Bury South MP Christian Wakeford’s dramatic decision to defect from the Conservatives to Labour has put the backbencher firmly in the political spotlight.
Mr Wakeford grabbed the headlines with his decision to cross the house and his letter of departure in which he gave a stinging rebuke to prime minister Boris Johnson, calling his conduct in recent weeks “disgraceful”.
He also strongly criticised Conservative party policies, saying they were making his constituents’ lives worse, not better.
But who exactly is Mr Wakeford and what will happen next following the political drama on Wednesday (19 January)?
Who is Christian Wakeford?
Mr Wakeford was educated at Lancaster University and the Open University, gaining degrees in politics and chemistry.
He worked in the communications and insurance sectors and cut his political teeth at a local level.
He entered Parliament in December 2019 after a tight election race, becoming one of a number of Conservatives who inflicted headline-grabbing defeats on Labour in the north of England and across the Midlands.
Political commentators quickly dubbed those constituencies “the Red Wall”.
What is Bury South like politically?
Bury South was created in 1983 as a House of Commons seat and has since returned a variety of political results.
Its first MP was Conservative David Sumberg, who held it all the way through to the 1997 Labour landslide general election when Ivan Lewis took it for the red rosette.
Lewis served in Labour for a decade before he was suspended from the party and then sat as an Independent. He resigned from the Labour the following year.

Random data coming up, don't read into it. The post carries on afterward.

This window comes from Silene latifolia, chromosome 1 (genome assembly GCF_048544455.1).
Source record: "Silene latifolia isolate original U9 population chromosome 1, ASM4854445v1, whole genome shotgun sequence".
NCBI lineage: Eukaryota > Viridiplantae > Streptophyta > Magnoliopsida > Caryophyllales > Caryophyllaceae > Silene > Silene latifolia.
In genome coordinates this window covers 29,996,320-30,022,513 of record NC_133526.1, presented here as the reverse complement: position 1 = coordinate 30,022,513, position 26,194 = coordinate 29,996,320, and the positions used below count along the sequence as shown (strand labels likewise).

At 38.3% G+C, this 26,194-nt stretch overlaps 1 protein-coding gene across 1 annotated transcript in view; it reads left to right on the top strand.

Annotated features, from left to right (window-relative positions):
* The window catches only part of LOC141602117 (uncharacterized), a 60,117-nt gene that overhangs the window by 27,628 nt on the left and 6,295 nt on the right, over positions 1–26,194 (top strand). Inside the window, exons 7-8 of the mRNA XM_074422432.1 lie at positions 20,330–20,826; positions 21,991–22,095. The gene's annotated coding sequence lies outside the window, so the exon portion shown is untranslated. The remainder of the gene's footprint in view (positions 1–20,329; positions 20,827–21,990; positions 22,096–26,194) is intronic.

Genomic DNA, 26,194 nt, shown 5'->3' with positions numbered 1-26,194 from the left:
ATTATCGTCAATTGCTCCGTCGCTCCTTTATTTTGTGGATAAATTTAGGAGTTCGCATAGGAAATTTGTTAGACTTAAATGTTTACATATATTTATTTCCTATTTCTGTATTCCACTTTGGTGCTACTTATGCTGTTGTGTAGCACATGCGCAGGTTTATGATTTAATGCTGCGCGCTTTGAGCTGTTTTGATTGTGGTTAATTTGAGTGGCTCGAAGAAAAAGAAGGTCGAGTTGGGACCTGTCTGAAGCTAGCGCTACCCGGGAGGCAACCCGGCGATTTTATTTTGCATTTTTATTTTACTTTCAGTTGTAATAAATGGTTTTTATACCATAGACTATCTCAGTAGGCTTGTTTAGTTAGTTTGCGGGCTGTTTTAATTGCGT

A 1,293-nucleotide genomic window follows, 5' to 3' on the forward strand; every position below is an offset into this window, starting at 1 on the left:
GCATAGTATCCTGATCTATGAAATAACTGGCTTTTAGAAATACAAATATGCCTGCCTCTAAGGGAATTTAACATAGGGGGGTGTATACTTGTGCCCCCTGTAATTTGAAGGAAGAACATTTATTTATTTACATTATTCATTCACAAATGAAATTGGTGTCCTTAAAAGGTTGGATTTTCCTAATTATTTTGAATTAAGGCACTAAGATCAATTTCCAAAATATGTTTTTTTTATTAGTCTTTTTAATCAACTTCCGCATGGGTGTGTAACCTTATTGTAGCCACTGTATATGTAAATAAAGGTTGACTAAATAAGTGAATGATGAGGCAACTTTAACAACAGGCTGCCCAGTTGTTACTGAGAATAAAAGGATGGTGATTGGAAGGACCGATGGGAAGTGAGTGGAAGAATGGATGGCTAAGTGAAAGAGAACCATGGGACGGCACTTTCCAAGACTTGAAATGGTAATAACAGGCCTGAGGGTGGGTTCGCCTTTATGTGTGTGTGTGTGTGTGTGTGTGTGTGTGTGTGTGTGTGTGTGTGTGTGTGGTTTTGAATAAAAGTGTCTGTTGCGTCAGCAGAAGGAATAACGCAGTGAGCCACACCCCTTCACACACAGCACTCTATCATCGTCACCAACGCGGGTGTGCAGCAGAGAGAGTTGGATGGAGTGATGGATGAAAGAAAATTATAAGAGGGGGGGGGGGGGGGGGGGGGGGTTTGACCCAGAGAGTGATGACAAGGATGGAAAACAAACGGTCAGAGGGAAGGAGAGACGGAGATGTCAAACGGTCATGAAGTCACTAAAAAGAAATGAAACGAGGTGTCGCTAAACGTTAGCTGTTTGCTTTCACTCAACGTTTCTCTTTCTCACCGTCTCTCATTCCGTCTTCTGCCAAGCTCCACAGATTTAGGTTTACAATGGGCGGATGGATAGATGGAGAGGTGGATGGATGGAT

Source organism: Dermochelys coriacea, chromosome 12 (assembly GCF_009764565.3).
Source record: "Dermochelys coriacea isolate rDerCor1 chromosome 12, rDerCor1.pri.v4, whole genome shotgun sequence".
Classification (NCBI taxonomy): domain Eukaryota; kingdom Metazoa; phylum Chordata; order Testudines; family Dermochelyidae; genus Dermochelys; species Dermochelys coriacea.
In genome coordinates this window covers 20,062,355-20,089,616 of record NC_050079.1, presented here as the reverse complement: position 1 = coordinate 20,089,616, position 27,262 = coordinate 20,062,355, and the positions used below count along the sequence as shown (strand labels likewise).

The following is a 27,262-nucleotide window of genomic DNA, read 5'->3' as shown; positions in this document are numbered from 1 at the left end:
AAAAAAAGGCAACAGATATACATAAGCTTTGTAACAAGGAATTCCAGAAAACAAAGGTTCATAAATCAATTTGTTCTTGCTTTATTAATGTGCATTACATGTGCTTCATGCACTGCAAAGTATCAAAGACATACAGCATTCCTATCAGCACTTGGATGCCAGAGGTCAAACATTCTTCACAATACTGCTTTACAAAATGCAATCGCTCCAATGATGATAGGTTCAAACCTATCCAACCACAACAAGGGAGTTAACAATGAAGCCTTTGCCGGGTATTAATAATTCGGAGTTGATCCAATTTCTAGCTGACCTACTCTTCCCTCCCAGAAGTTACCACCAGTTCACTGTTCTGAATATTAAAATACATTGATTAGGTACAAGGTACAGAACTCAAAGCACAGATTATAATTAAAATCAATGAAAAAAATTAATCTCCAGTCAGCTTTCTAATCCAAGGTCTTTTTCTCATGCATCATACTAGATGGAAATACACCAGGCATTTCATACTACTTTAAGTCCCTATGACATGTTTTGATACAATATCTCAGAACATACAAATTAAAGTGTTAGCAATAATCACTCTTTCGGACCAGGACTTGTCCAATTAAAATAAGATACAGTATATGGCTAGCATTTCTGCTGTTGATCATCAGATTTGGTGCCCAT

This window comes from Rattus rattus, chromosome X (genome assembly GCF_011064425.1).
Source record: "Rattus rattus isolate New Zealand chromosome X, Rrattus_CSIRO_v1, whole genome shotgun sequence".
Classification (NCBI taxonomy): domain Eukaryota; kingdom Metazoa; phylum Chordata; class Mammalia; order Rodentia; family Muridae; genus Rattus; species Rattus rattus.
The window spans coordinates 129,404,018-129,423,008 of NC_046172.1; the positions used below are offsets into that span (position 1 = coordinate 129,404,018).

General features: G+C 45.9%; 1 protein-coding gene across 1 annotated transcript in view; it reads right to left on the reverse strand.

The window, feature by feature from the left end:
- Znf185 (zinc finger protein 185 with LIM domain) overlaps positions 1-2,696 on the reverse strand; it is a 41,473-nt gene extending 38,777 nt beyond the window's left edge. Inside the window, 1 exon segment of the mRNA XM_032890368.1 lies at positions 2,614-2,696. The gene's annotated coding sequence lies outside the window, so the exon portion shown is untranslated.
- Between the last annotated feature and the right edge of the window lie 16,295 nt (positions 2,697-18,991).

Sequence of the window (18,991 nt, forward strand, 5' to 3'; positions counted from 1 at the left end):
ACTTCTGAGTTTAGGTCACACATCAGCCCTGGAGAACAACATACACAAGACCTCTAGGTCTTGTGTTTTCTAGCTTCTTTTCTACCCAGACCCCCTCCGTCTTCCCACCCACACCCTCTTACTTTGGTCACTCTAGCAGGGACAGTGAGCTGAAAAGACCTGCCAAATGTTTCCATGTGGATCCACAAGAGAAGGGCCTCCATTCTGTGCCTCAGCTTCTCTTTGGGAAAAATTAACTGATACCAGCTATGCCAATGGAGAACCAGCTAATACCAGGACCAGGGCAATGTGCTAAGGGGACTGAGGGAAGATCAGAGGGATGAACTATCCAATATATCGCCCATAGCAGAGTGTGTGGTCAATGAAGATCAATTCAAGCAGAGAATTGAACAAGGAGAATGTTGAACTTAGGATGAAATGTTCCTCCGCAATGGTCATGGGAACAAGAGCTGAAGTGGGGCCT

At the December 2019 election, Mr Wakeford took Bury South for the Conservatives, winning a close election race.
The outcome made Bury South the 10th most marginal seat in the country.
The constituency covers the suburban towns of Radcliffe, Whitefield and Prestwich in the southern part of the Metropolitan Borough of Bury.
It is also home to a significant Jewish population and Mr Wakeford referred to Sir Keir’s tackling of anti-semitism in his letter.
What was Mr Wakeford’s voting record like?
Political website They Work For You outlines Mr Wakeford’s voting record during his two and a bit years wearing the blue rosette in the House of Commons.
It shows he consistently voted for a stricter asylum system, against measures to prevent climate change and against measures to tackle tax avoidance.
He also voted against more EU integration on half a dozen occasions.
That means he will now be sharing the opposition benches with some MPs who have very different publicly-expressed views and track records on voting on these issues.
Will the defection trigger a by-election?
There are no rules that require a by-election to be held in a constituency should its MP defect from one party to another.
And a Labour spokesperson indicated on Wednesday that the party and leader Sir Keir Starmer does not see a requirement to hold one in Bury South.
There have been calls for MPs who change party allegiance to put the question of whether they should continue as an elected representative to voters.
And intriguingly Mr Wakeford himself has been involved in this.
He was a supporter of Conservative MP Anthony Mangnall’s Recall of MPs (Change of Party Affiliation) Bill in 2020 which would give voters the chance to sign a petition to trigger a by-election if their elected representative swapped parties.
Examples of MPs crossing the house in recent years included two Conservative politicians who defected to UKIP (though by-elections were held in their cases) and a number of pro-European elected representatives who joined the short-lived and ill-fated party Change UK.